We now remember Barry Windham as the uncle of Mike Rotunda’s kids, current WWE Superstars Bray Wyatt and Bo Dallas, but we can’t blame you if you forgot what he did for the WWE back in the ’90s. Now 57, Windham doesn’t look too bad for someone his age, though he did cheat death after suffering a massive heart attack in 2011.
6. The Mean Street Posse
What’s to do when you’ve got a new on-air personality/occasional wrestler who was born to wrestling royalty, but needs to get over as a top villain? If you’re the WWE, you’d hire said personality’s childhood friends, and have them take part in actual wrestling matches despite a sheer lack of training. That’s exactly what happened when Shane McMahon got the backing of The Mean Street Posse. The preppy faction featured Shane-O-Mac’s actual friends, Rodney (Lienhardt) and Pete Gas (Gasparino), with journeyman Jason Ahrndt getting repackaged as Joey Abs. As you may expect, the Posse were responsible for some of the worst-worked matches in Attitude Era history, due to Rodney and Pete Gas not being trained wrestlers.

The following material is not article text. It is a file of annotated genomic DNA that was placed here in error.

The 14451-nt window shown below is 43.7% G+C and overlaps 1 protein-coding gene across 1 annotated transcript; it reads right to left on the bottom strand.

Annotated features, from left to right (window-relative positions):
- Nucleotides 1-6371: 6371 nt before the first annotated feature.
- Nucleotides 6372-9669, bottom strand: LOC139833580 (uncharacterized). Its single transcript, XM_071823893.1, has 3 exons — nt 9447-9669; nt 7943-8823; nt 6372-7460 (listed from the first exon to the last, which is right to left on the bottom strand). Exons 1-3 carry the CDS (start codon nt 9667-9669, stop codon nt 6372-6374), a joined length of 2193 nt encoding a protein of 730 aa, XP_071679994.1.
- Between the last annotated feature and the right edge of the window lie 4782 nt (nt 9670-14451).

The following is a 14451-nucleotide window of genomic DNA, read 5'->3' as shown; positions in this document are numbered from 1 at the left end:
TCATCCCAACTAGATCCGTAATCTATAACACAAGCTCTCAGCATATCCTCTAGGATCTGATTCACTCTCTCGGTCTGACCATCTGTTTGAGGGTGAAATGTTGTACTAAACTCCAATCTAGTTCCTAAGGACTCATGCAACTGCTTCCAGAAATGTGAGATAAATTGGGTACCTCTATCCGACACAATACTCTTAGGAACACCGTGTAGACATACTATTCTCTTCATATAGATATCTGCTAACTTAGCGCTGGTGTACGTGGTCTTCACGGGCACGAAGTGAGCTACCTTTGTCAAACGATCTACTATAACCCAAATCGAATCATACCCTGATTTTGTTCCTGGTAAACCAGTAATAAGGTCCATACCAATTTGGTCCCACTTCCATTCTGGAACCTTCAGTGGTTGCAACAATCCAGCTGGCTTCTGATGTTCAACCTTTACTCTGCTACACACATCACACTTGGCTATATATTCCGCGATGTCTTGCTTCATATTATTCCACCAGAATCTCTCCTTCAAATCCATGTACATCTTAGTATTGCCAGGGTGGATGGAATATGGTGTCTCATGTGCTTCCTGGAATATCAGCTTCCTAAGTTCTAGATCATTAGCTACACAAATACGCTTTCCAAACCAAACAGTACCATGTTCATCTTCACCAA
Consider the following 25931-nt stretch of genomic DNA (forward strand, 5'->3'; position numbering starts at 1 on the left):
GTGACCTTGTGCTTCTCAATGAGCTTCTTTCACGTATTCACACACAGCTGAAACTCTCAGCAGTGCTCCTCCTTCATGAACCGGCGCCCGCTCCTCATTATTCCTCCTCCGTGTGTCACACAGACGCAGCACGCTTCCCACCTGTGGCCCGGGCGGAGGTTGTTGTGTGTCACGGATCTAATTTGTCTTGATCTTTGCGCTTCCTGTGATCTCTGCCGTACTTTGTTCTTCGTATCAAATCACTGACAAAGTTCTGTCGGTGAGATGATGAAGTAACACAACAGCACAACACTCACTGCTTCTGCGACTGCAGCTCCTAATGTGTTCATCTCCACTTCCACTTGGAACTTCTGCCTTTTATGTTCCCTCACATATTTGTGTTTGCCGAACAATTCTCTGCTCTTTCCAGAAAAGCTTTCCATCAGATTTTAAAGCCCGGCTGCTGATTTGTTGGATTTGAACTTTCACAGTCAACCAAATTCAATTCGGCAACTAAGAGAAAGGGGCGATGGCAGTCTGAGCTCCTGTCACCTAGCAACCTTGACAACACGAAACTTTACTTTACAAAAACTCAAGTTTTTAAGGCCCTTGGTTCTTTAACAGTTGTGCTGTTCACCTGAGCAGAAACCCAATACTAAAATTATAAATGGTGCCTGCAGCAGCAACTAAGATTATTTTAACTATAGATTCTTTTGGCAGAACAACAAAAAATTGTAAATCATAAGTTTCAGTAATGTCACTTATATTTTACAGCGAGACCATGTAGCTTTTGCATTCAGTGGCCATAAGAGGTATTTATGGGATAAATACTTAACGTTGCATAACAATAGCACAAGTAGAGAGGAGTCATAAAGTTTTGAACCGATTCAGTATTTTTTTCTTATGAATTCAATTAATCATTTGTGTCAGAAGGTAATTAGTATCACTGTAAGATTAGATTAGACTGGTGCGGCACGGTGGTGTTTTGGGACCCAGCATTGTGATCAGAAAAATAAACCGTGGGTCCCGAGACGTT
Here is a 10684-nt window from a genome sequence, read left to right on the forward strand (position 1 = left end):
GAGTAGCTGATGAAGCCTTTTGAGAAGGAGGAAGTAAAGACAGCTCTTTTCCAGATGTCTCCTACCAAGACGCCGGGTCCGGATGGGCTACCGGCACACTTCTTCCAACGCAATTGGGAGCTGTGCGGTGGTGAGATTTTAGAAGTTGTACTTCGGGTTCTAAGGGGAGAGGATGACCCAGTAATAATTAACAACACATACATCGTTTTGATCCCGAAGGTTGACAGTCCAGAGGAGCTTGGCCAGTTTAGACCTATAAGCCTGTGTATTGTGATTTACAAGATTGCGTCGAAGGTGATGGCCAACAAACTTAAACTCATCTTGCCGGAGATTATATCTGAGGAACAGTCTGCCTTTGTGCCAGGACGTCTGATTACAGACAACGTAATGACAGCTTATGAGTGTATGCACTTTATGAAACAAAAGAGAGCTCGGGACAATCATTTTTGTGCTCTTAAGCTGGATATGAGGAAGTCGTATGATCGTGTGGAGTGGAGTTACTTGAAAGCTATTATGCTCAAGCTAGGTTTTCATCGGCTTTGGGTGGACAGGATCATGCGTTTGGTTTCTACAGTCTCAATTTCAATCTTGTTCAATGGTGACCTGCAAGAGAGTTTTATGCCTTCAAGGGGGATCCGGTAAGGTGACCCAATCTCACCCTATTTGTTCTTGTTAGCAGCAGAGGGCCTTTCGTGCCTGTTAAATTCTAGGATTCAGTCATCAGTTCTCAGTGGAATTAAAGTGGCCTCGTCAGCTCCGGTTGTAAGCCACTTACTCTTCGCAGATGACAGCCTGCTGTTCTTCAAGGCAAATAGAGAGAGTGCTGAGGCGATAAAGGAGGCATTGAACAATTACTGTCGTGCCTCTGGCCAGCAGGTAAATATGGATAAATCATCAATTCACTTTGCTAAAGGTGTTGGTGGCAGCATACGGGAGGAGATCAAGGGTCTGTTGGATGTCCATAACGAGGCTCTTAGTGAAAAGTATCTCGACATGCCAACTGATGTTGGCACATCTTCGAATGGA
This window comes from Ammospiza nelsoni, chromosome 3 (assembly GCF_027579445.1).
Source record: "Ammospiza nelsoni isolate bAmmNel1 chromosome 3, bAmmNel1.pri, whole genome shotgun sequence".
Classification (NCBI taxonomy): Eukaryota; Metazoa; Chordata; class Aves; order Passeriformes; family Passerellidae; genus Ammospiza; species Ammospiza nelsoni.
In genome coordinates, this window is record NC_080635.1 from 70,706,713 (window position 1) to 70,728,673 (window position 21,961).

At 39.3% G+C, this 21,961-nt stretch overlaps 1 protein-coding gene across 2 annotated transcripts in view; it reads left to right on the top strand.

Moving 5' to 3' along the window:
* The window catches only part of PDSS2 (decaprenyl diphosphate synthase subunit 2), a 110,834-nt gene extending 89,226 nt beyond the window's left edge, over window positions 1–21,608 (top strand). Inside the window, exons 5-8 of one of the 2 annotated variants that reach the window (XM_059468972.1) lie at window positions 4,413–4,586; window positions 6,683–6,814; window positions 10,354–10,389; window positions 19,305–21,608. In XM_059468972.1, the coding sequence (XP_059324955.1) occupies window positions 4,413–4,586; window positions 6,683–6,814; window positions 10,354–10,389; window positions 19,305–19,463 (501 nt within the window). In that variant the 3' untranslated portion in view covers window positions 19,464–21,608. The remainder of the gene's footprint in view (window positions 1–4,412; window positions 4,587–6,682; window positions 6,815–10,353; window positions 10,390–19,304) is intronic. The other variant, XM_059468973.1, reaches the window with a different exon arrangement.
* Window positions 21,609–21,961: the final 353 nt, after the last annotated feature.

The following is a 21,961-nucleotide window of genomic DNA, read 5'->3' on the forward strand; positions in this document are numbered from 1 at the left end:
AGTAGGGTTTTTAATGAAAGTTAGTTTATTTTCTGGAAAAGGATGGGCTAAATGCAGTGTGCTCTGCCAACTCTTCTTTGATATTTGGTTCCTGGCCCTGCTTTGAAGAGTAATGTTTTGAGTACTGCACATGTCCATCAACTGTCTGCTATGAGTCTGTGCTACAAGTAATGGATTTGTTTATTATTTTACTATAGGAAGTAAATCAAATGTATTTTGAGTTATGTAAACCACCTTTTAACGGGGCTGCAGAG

As you’d expect from two well-off high school football players-turned wrestlers, Rodney and Pete Gas shifted their focus to business and family after their WWE run ended, though Gas did make some appearances last year on The Edge & Christian Show. The same applied to Joey Abs, who retired from wrestling at a young age and was working for his family’s car repair business as of the late 2000s.
5. Kwang/Savio Vega
An up-and-coming star in Carlos Colon’s World Wrestling Council, Juan Rivera joined the WWE in 1993, but not under his real name, or anything remotely Hispanic. Instead, he was debuted as Harvey Wippleman’s newest protege, a masked ninja from Japan called Kwang. Like many of Wippleman’s mid-card charges, Kwang had little upside to go with his bad gimmick, and it was only when he became Savio Vega – Razor Ramon’s kayfabe childhood friend – that he became relevant. Of course, there was his leadership of Los Boricuas during WWE’s awful Gang Warz storyline, but heck, being a Puerto Rican street thug still beat working as a fake ninja.